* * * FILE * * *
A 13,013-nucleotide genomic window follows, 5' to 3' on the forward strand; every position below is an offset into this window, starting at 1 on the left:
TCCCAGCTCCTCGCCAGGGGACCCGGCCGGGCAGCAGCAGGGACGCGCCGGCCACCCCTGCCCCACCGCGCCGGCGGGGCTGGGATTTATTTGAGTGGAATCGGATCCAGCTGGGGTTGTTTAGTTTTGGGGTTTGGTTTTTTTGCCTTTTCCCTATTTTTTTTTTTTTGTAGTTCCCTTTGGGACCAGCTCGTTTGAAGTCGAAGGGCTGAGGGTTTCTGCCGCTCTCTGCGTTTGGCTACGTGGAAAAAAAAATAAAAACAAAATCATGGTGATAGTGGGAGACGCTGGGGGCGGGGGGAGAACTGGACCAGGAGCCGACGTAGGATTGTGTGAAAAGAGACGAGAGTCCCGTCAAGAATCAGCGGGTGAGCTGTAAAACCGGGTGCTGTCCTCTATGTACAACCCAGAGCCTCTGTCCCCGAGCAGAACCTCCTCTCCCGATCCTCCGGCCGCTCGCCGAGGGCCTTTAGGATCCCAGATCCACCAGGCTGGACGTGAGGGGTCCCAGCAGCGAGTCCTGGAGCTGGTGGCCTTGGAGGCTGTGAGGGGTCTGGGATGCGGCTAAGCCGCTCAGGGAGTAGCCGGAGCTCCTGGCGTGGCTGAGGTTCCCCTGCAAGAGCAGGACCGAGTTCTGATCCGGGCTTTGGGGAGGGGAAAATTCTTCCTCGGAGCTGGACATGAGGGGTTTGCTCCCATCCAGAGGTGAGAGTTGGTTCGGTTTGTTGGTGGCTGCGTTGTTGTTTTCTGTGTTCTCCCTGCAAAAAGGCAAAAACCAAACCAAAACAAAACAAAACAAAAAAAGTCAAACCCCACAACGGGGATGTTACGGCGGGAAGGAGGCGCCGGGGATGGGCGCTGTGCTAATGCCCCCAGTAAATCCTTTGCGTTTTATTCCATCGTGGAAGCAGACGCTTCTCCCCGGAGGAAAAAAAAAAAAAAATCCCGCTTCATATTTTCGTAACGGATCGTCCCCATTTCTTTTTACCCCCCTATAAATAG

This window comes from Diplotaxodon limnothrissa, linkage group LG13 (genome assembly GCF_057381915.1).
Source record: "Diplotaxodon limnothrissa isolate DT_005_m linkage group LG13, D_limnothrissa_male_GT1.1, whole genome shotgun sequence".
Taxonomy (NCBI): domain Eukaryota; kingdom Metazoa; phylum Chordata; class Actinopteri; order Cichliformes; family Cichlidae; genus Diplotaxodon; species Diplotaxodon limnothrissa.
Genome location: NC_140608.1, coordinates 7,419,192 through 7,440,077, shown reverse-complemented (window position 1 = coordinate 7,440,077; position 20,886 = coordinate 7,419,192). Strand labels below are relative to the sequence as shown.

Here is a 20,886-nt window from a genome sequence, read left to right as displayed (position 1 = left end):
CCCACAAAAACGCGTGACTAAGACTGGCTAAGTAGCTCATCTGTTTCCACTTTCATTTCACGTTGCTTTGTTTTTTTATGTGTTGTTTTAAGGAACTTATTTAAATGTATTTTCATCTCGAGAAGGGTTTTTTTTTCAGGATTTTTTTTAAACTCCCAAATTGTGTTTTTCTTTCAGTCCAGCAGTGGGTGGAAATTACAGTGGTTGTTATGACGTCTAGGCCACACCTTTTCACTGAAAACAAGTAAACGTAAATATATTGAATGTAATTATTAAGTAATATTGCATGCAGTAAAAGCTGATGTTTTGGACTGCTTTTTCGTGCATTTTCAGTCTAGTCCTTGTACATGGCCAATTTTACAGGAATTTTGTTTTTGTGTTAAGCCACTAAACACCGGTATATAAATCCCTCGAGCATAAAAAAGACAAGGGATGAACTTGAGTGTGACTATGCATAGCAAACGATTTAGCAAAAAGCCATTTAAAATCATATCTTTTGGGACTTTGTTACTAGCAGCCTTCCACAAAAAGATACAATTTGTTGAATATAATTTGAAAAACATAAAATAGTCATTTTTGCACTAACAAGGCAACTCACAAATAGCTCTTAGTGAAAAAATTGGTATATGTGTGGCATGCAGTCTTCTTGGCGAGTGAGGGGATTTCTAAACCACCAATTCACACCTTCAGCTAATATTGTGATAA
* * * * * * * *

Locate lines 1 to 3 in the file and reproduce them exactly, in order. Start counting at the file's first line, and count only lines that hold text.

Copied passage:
A 13,013-nucleotide genomic window follows, 5' to 3' on the forward strand; every position below is an offset into this window, starting at 1 on the left:
TCCCAGCTCCTCGCCAGGGGACCCGGCCGGGCAGCAGCAGGGACGCGCCGGCCACCCCTGCCCCACCGCGCCGGCGGGGCTGGGATTTATTTGAGTGGAATCGGATCCAGCTGGGGTTGTTTAGTTTTGGGGTTTGGTTTTTTTGCCTTTTCCCTATTTTTTTTTTTTTGTAGTTCCCTTTGGGACCAGCTCGTTTGAAGTCGAAGGGCTGAGGGTTTCTGCCGCTCTCTGCGTTTGGCTACGTGGAAAAAAAAATAAAAACAAAATCATGGTGATAGTGGGAGACGCTGGGGGCGGGGGGAGAACTGGACCAGGAGCCGACGTAGGATTGTGTGAAAAGAGACGAGAGTCCCGTCAAGAATCAGCGGGTGAGCTGTAAAACCGGGTGCTGTCCTCTATGTACAACCCAGAGCCTCTGTCCCCGAGCAGAACCTCCTCTCCCGATCCTCCGGCCGCTCGCCGAGGGCCTTTAGGATCCCAGATCCACCAGGCTGGACGTGAGGGGTCCCAGCAGCGAGTCCTGGAGCTGGTGGCCTTGGAGGCTGTGAGGGGTCTGGGATGCGGCTAAGCCGCTCAGGGAGTAGCCGGAGCTCCTGGCGTGGCTGAGGTTCCCCTGCAAGAGCAGGACCGAGTTCTGATCCGGGCTTTGGGGAGGGGAAAATTCTTCCTCGGAGCTGGACATGAGGGGTTTGCTCCCATCCAGAGGTGAGAGTTGGTTCGGTTTGTTGGTGGCTGCGTTGTTGTTTTCTGTGTTCTCCCTGCAAAAAGGCAAAAACCAAACCAAAACAAAACAAAACAAAAAAAGTCAAACCCCACAACGGGGATGTTACGGCGGGAAGGAGGCGCCGGGGATGGGCGCTGTGCTAATGCCCCCAGTAAATCCTTTGCGTTTTATTCCATCGTGGAAGCAGACGCTTCTCCCCGGAGGAAAAAAAAAAAAAAATCCCGCTTCATATTTTCGTAACGGATCGTCCCCATTTCTTTTTACCCCCCTATAAATAG

This window comes from Diplotaxodon limnothrissa, linkage group LG13 (genome assembly GCF_057381915.1).